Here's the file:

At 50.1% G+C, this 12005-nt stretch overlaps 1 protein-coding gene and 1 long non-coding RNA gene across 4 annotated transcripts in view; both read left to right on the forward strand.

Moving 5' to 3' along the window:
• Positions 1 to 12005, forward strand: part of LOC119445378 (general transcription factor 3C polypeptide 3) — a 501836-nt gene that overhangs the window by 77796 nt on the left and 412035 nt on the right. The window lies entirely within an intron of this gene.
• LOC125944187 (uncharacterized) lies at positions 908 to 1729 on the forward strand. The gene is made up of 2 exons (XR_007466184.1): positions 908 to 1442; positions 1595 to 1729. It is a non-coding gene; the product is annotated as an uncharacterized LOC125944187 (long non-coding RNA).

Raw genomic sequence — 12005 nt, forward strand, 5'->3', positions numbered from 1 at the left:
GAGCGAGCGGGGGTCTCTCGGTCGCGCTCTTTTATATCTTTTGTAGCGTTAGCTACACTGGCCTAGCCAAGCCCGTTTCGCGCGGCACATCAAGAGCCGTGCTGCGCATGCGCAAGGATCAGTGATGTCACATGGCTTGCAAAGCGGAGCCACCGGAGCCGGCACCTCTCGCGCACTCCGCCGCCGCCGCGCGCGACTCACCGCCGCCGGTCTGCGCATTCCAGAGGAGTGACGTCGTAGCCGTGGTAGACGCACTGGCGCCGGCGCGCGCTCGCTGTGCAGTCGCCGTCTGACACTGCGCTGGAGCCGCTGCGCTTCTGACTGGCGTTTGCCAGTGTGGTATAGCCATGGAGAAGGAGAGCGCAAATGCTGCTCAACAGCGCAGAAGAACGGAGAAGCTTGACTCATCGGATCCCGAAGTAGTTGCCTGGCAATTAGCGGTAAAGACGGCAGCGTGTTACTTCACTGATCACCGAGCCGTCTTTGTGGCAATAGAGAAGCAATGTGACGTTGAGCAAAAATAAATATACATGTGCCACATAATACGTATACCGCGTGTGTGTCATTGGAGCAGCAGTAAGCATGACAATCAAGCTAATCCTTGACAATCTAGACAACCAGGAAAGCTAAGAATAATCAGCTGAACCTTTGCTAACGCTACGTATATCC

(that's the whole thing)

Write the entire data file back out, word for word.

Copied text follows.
At 50.1% G+C, this 12005-nt stretch overlaps 1 protein-coding gene and 1 long non-coding RNA gene across 4 annotated transcripts in view; both read left to right on the forward strand.

Moving 5' to 3' along the window:
• Positions 1 to 12005, forward strand: part of LOC119445378 (general transcription factor 3C polypeptide 3) — a 501836-nt gene that overhangs the window by 77796 nt on the left and 412035 nt on the right. The window lies entirely within an intron of this gene.
• LOC125944187 (uncharacterized) lies at positions 908 to 1729 on the forward strand. The gene is made up of 2 exons (XR_007466184.1): positions 908 to 1442; positions 1595 to 1729. It is a non-coding gene; the product is annotated as an uncharacterized LOC125944187 (long non-coding RNA).

Raw genomic sequence — 12005 nt, forward strand, 5'->3', positions numbered from 1 at the left:
GAGCGAGCGGGGGTCTCTCGGTCGCGCTCTTTTATATCTTTTGTAGCGTTAGCTACACTGGCCTAGCCAAGCCCGTTTCGCGCGGCACATCAAGAGCCGTGCTGCGCATGCGCAAGGATCAGTGATGTCACATGGCTTGCAAAGCGGAGCCACCGGAGCCGGCACCTCTCGCGCACTCCGCCGCCGCCGCGCGCGACTCACCGCCGCCGGTCTGCGCATTCCAGAGGAGTGACGTCGTAGCCGTGGTAGACGCACTGGCGCCGGCGCGCGCTCGCTGTGCAGTCGCCGTCTGACACTGCGCTGGAGCCGCTGCGCTTCTGACTGGCGTTTGCCAGTGTGGTATAGCCATGGAGAAGGAGAGCGCAAATGCTGCTCAACAGCGCAGAAGAACGGAGAAGCTTGACTCATCGGATCCCGAAGTAGTTGCCTGGCAATTAGCGGTAAAGACGGCAGCGTGTTACTTCACTGATCACCGAGCCGTCTTTGTGGCAATAGAGAAGCAATGTGACGTTGAGCAAAAATAAATATACATGTGCCACATAATACGTATACCGCGTGTGTGTCATTGGAGCAGCAGTAAGCATGACAATCAAGCTAATCCTTGACAATCTAGACAACCAGGAAAGCTAAGAATAATCAGCTGAACCTTTGCTAACGCTACGTATATCC